Veterans Affairs Secretary Bob McDonald may have only 16 months left to accomplish an overhaul of his department, but he's not looking at the calendar yet.
"I don't know that I'm going to be gone (after the 2016 presidential election)," McDonald told audience members at a Politico media forum Thursday. "And I'm not acting like I will be gone."
HIs comments came just days after the one-year anniversary of his appointment to the top VA post. His confirmation was unanimous in the Senate, and the former Procter & Gamble CEO made repairing congressional relations one of his top priorities in the ensuing months, reaching out to lawmakers in both parties in an effort to accelerate reform efforts through Capitol Hill.
"I'm not a political person," McDonald said Thursday. "My political party is veterans."
Those efforts have met with mixed success. Veterans groups have privately begun floating the idea of the next commander in chief keeping McDonald on as part of the new Cabinet, to maintain the steady improvements they've seen in the last year.
But McDonald also has come under blistering attacks from critics who say reforms aren't happening quickly enough, and accusations that he's more interested in defending the bureaucracy than fixing its problems.
The latest fight came in recent weeks as department leaders requested about $3 billion in funding transfers to cover shortfalls caused by an increase in the number of veterans using non-VA medical care programs.
Congress approved the funding patch just before the start of its August recess, but only after weeks of criticism from Republicans and Democrats that the VA hasn't been able to anticipate its fiscal needs, even with steady budget hikes over the last decade.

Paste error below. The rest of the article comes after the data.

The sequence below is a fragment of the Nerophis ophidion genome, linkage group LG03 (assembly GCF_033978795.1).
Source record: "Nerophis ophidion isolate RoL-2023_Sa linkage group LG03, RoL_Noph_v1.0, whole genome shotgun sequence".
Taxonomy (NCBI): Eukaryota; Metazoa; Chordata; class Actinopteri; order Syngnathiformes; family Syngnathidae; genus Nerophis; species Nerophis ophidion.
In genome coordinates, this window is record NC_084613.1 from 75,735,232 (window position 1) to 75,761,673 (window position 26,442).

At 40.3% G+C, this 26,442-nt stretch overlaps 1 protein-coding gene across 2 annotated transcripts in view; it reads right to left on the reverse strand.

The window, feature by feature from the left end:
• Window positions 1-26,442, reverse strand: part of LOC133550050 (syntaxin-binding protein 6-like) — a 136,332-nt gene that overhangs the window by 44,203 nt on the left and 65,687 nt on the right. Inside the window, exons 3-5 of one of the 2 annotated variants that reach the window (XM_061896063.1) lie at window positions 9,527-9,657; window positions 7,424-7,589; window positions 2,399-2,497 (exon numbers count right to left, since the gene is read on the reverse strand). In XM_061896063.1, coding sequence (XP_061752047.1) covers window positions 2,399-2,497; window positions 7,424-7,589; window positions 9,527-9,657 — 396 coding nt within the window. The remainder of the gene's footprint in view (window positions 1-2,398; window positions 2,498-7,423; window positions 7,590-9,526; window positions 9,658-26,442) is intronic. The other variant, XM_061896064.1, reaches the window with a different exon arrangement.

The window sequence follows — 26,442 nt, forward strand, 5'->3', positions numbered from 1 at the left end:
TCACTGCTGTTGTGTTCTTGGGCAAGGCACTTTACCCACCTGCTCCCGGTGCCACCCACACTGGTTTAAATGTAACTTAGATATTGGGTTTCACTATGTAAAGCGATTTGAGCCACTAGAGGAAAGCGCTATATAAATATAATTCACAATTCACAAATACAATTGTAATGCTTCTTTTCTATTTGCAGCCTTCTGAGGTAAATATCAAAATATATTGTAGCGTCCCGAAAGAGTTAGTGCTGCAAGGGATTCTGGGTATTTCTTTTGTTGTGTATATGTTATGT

Conservatives also have accused McDonald of trying to undermine the new Choice Card program, approved last year to give veterans more options to seek medical care outside the VA.
McDonald brushed off those allegations.
"Last year, VA mismanagement was not getting enough veterans care. This year, mismanagement is getting too many veterans care," he quipped.
"Congress has a role to play in this. We need to work together to identify what needs to be done. But I don't have much tolerance for using veterans as political pawns."
He said strong support to help veterans and improve his department still exists in Congress, and he has repeatedly dismissed concerns of a growing rift between lawmakers and VA officials.
"I think what you're going to see is, over time, Congress is going to work with me to run this more like a business. When I came in, that's what they asked for," he said.
"I'll take the accusations, as long as we get the job done for veterans. I'm not running for anything this year."